In the same breath, the disposal quantity of commercial waste rose compared to domestic trash between 2016 and 2017. Commercial waste recovery improved due to higher consumption activities. The increase has been attributed to a robust local economy. But even this has not made it easier to offload all its waste careening it to the precipice of dwindling landfills.
New York too wrestles aggressively to topple other monster cities from the top spot of the most wasteful capitals. The city’s per capita energy use could power the grid of more than ten developing countries. Nestled in one of the coldest places on earth, New York sucks up more heat, which increases the total energy usage. One New Yorker dissipates 24 times the electrical energy of a resident in Kolkata, India while spewing 15 times equal solid waste.
But the smoking gun comes from New York’s protruding metro region with vast plateaus of suburbia and satellite metropolis snaking their way across three states rather than its heartland. In the United States, suburbanites leave more extensive carbon footprints than folks thriving in the city’s center. The center runs a tight ship with aggressive recycling projects that extend outside plastics, paper, and metals to compost food waste.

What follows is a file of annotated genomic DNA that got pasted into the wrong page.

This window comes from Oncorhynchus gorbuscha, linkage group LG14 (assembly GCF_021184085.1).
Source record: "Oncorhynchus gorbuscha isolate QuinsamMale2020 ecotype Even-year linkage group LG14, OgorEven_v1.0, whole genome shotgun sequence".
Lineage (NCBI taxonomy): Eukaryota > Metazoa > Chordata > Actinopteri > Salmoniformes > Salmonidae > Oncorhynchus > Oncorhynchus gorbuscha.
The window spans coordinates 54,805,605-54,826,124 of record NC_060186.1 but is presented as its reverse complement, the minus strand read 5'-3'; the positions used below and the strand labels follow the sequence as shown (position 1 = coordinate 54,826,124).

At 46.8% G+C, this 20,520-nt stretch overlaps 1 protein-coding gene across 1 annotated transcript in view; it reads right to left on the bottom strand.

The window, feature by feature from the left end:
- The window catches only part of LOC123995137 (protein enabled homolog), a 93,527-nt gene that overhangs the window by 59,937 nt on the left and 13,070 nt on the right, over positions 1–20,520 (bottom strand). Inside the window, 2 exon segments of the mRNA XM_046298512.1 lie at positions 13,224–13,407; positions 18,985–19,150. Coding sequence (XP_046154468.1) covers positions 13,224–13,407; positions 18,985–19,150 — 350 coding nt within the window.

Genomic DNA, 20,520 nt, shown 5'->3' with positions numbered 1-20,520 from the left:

As a key player and powerhouse of the global economy, New York has rolled up its sleeves to enhance its sustainability. The city’s mayor rolled out a 10-year plan mapping out more efficient energy consumption and waste management. The ball is in the authorities’ court to wipe out its tainted image.
Tokyo’s easily finds its place in the top three list of the world’s most squandering cities bearing in mind it rules the roost as the most populous city worldwide. The city’s mammoth population of 37 million keeps it light years ahead of New York or Mexico with 18 million and 20 million people respectively. However, Tokyo has lower waste levels notwithstanding it has double the population of New York. Advanced waste disposal technology has put Tokyo at the top of the chart of the cleanest and zero-waste cities on the planet.